Taking a tour of Benidorm’s tapas alley

The bustling beach town of Benidorm on Spain’s Costa Blanca is famous for its nightlife and cosmopolitan appeal.

The beautiful beaches and natural backdrop of the mountains contrast with the resort's tall skyscrapers built to accommodate the millions of holidaymakers who fly in every year.

It’s a haven for tourists from around Europe, especially Britain, and across Spain, particularly in the winter months as Benidorm enjoys a warmer temperature than many other coastal and inland areas.

Benidorm nightlife

So it is only fitting that the cuisine caters for this international crowd serving dishes from around the world including Italian, English, Chinese, Indian and German. But if you head into the little cobbled streets in the historic old town you can enjoy mouth-watering morsels of Spain from the tapas bars.

It’s known locally as Tapas Alley because it is filled with bars serving these tasty treats.

The small dishes of tapas are perfect for sharing and for trying food that you may not feel comfortable ordering as a main course in case you don’t like it.

Ordering tapas is also perfect for getting a taste of some of the more expensive dishes, such as Denia red prawns or the more expensive Spanish ham, without running up a massive bill.

Denia red prawns

As befitting a traditional Spanish meal, what could be better than heading into the traditional old town streets of Benidorm for a tapas lunch or early evening meal?

Instead of ordering all your dishes from the same restaurant or bar, you can order a couple of different tapas from three or four different places to see which you vote as the best.

You’ll find many tapas bars in the streets just behind the iconic Balcon del Mediterraneo with its fabulous views over the Mediterranean, particularly in Calle Santo Domingo, Plaza Constitucio and Calle Tomas Ortuno.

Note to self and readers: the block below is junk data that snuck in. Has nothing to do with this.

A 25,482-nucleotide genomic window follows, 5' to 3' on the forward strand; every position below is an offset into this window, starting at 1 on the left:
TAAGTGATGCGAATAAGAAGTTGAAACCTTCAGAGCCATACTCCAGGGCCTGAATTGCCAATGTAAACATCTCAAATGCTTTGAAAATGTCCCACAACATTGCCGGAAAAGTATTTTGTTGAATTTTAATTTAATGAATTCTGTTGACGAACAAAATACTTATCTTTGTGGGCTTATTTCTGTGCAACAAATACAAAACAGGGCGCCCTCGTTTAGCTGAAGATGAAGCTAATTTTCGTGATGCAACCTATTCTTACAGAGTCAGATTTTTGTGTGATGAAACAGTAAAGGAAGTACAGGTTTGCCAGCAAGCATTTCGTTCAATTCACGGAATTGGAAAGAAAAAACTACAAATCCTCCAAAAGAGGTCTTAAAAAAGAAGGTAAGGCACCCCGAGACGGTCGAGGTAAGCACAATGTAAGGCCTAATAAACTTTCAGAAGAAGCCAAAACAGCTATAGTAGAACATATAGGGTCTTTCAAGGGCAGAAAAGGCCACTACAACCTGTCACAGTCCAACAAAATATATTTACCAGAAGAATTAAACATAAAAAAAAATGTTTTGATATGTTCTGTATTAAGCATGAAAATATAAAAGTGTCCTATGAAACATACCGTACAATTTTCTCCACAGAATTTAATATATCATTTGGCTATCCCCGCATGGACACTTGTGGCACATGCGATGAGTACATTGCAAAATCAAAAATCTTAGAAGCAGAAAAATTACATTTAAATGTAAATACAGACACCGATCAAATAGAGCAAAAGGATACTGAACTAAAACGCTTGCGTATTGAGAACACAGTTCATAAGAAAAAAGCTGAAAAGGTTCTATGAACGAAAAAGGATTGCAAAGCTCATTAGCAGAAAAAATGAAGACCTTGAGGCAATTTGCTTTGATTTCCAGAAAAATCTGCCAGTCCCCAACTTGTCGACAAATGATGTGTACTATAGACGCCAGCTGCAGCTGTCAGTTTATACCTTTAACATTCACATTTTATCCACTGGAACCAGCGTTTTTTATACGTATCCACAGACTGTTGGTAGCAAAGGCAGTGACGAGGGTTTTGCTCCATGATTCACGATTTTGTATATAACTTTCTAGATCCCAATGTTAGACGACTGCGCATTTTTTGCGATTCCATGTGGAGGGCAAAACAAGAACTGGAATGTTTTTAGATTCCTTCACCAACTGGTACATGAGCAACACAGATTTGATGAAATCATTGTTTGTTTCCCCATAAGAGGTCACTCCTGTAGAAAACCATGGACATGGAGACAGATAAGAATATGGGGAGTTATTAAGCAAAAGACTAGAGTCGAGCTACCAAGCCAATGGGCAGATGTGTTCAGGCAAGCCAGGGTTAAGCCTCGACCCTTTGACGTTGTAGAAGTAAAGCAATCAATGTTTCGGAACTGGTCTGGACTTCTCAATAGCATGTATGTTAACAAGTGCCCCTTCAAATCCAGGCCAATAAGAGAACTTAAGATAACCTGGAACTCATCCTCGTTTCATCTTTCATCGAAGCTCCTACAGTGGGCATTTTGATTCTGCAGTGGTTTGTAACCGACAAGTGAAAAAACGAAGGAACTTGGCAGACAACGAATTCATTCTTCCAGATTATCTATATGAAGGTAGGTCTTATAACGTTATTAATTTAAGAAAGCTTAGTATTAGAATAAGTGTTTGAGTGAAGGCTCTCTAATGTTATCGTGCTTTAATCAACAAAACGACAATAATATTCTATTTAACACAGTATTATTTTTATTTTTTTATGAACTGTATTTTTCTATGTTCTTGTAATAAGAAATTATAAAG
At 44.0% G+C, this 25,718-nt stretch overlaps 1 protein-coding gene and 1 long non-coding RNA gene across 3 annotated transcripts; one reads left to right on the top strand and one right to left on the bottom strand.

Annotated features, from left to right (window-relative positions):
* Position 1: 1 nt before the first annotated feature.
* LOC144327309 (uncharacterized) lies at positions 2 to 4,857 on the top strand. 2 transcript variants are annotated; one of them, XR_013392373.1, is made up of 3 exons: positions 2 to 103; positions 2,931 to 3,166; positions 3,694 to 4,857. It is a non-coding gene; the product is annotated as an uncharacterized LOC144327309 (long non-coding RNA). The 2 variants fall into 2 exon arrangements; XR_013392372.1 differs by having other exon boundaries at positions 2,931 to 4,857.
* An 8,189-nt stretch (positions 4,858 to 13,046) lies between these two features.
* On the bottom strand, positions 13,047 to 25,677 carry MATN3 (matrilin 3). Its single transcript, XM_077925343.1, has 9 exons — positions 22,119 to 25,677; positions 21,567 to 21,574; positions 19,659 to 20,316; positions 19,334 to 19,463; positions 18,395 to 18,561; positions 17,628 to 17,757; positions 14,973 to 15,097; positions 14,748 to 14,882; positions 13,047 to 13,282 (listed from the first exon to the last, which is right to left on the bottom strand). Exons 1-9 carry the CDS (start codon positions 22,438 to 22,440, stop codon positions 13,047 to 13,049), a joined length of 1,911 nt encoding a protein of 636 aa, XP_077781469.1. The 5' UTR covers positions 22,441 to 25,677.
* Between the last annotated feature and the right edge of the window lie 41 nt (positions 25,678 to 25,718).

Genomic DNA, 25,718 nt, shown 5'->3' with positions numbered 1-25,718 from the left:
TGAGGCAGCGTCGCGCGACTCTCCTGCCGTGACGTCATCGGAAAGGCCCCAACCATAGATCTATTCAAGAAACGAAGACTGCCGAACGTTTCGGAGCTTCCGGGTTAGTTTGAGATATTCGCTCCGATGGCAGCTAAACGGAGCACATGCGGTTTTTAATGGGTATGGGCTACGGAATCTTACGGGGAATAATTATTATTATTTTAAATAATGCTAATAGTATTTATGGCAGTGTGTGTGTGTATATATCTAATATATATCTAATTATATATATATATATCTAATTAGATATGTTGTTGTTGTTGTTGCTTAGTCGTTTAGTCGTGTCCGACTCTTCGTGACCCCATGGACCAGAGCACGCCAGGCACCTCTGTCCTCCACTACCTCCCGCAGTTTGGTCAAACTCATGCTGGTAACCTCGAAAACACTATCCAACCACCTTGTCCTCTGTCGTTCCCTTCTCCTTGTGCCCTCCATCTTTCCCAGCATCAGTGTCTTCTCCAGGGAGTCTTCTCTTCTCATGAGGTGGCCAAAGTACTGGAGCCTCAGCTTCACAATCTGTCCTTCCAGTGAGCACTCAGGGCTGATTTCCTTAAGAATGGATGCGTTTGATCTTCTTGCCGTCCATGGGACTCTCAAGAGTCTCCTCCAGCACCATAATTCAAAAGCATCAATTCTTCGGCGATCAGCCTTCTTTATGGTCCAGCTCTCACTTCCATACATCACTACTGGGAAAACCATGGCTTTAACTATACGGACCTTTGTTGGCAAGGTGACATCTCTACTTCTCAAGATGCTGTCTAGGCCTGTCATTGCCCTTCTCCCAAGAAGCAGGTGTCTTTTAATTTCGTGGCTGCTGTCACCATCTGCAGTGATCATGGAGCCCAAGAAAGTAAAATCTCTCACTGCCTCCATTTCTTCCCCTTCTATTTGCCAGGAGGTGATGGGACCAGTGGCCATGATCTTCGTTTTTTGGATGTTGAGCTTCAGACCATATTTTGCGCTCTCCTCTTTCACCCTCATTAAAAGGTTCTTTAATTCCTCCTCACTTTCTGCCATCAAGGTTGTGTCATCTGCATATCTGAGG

Benidorm beach

It’s just five minutes from the beautiful sandy Levante and Poniente beaches so you could always head into the heart of historic Benidorm at lunch after soaking up the rays in the sun.

Another good time to visit is early evening so you can tuck into some fabulous food to whet your appetite for the famous Benidorm nightlife including the fantastic live music bars or drag shows.

What tapas to try in Benidorm?

The range is breath-taking and the temptation is always to order too much – which is why tapas are dishes best shared with family or friends.

Ask the waiter for recommendations as there may be a speciality of the house or they may have bought in some fresh prawns or fish that day.

It makes sense to pick a couple of dishes you are familiar with, such as croquettes, jamon (ham), calamari, or meatballs in tomato sauce. Then venture into the unknown with some more unfamiliar tapas such as bull’s tails, fried tiny squid, octopus or offal.


You will find some restaurants will also serve pinchos which are the same as tapas but either spiked with a toothpick or served on a slice of bread rather than in a dish.

Young children can often be persuaded to try tapas because the size of the plate isn’t daunting and they are encouraged to eat with their fingers. They might like the creamy Russian salad consisting of tuna, potato and peas, or patatas bravas which are fried potatoes served with mayonnaise and a lovely spicy red sauce.

Even if they can’t be persuaded to try too much Spanish food, most people can’t get enough of the deliciously more-ish alioli – a garlic mayonnaise – smothered on to bread or great for dipping croquettes or potatoes in.

The other great thing about tapas is how quick they are to prepare. So you can order a couple more if you are still feeling a bit peckish or just pick one or two to accompany a cool beer or glass of wine.